Friday, January 29, 1999
Museum Review: Summer Camp Museum of Our National Heritage, Lexington through April 11, 1999
I was hoping there would be a platform tent I could climb into (there was) and maybe even a picture of Camp Pinewood (there wasn't). Of course, I hated Camp Pinewood so I don't know what I was after, perhaps the camp experience I wished I had had. For adults remembering (or wishing they did), this is a fun exhibit; for kids thinking about camp, maybe worrying a little, this should be a help.
Old and new photos, old and new videos, and camp songs on audio, support the displays on watersports and safety, nature lore, camp life, campcraft and even writing letters home. There's a place to try knot-tying (we mastered the square, figure eight, and surgeon's knots, and would have been glad of instructions for the monkey fist). You can see how good you are at gimp, too. In New York State, gimp is really boondoggle and I used to be good at it.
Summer camp in the United States began in 1861 with Frederick William Gunn, director of the Gunnery School in Washington Depot, Connecticut. He and his wife took the whole school of boys out to the woods for two weeks of camping that August and nearly every year until the 1880s. The first YMCA camp, Camp Dudley, opened in 1885 on Lake Champlain. It's still there. The exhibit text points out that in the 1920s, when camps were going strong, ninety percent of them were here in New England, probably because of the lakes, mountains and wilderness nearby. It doesn't explain what the matter was with the rest of the relatively wide-open U.S., but I would argue that with its late start, the Midwest was still fighting Dustbowl issues, and needed its kids for something other than leisure-time camping.
So this is really a camps-in-New-England story. You'll recognize the names: Abnaki, Camp Wigwam, Winnebago, Wyonegonic, Camp Belknap, Camp Hiawatha, Camp Agawan, Camp Billings, Camp Namequoit. To the northeast, organized overnight summer camps created a population shift each summer. In the '50s and '60s kids converged on major depots. One photo shows a single day at Grand Central Station, New York, when 10,162 children boarded overnight trains for the woods. Their counselors met them there, armed with hand-held camp signs for gathering their charges. Hundreds of extra trains were added to shuttle the New England kids headed out to their adventures.
The "campcraft" section features 1990s friendship bracelets and much older popsicle stick bowls, wood block prints, a beaded headband, mini totem poles (but two-ceiling-high ones, too), clay vase, the ubiquitous god's eye of yarn and sticks, painted rocks, woven belts, but no macramé.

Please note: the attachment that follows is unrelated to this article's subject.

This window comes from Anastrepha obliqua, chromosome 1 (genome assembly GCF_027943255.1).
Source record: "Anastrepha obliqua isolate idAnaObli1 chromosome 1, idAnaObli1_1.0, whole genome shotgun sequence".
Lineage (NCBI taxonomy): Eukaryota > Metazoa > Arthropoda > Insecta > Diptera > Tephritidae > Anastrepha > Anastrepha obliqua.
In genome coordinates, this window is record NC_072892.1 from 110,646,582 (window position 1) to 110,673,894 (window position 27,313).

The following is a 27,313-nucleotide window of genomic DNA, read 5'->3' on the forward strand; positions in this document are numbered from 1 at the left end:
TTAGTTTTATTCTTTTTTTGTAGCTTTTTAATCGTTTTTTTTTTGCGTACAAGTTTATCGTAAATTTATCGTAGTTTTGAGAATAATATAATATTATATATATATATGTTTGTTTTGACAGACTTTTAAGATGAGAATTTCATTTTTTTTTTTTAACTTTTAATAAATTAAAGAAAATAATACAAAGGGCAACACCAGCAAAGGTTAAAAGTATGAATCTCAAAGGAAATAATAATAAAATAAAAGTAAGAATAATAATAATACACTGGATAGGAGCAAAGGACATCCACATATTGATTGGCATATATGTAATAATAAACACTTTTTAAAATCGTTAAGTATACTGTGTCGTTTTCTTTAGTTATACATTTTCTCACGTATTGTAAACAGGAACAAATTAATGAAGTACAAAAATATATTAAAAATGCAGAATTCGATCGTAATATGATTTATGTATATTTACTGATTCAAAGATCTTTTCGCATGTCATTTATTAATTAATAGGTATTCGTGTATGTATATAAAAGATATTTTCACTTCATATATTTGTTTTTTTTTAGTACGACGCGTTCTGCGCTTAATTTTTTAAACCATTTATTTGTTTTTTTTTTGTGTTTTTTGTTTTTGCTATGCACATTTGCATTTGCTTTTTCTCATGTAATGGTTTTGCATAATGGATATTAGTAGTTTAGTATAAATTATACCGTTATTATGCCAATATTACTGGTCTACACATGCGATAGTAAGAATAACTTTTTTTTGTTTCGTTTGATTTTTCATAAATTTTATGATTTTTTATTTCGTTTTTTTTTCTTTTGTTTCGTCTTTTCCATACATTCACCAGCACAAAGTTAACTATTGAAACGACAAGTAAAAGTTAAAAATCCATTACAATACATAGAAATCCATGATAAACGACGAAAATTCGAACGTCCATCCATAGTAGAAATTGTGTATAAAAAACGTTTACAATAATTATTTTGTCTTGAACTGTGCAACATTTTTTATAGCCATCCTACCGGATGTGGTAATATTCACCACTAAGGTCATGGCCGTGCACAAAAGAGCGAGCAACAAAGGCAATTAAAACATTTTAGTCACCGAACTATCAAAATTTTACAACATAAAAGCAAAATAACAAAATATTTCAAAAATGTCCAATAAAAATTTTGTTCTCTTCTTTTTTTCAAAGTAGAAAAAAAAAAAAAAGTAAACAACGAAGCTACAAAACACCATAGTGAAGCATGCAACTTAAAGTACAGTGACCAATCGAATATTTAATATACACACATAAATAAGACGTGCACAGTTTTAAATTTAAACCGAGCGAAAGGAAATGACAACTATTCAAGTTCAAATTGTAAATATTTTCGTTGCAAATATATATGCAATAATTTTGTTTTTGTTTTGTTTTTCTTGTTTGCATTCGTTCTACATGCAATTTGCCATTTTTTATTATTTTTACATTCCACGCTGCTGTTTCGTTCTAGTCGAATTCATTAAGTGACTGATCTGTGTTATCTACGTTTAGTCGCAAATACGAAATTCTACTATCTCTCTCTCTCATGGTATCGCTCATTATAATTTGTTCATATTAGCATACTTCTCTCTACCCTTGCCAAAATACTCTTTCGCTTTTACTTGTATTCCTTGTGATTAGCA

Belonging and camaraderie
The exhibit did not explore camp food, but did talk about tent life, rainy days, and homesickness. Most of all it highlighted the pleasure of belonging: the camaraderie of tent mates, hikers competing a challenging climb, and campers surviving a whole session of cold-water plunges in water-safety training. Camp pennants cover the walls; camp songs come over the speakers. There's an honor band from one camp: it worked like Girl Scout sashes and Cub Scout badges, marking the child's first summer at camp and collecting the merit badges through the years. There is mention of parents and grandparents having summered at the same campscamp as an alma mater.
My boys were politely amused when I pointed out "my" collapsible mess kit in the Girl Scout section, but identified more with the s'more materials. Both liked the totem poles best of all, and the rock ring "fire" place near one totem pole. The exhibit highlighted two true native-American councilors for their decades of Indian-lore guidance at Abnaki and Hiawatha. I would have appreciated more discussion of the popularity of Indian themes, rituals, dress and skills as their primary characteristic. It's bigger than an Indians-lived-in-the-forest connection but doesn't get dissected here, just sampled through the bowstring firestarter, campfire drum and the ceremonial gown.
A busy exhibit schedule
The Museum has a very busy exhibit schedule. In addition to permanent exhibits on the Battle of April 19,1775 and the history of Masonry in America, planned exhibits include "Designing in the Wright Style: Furniture and Interiors by Frank Lloyd Wright and George Mann Niedecken" (February 13 - September 6, 1999); and "Cartoons Go to War: Posters of World War II (January 30 - May 16, 1999). All sorts of free lectures and workshops accompany the exhibits. The Museum also runs a Classical Heritage Performance Series and Second Saturday children's programs with reasonable admission fees. For particulars, call 781-861-6559 or visit www.mnh.org.
© 1999 The Carlisle Mosquito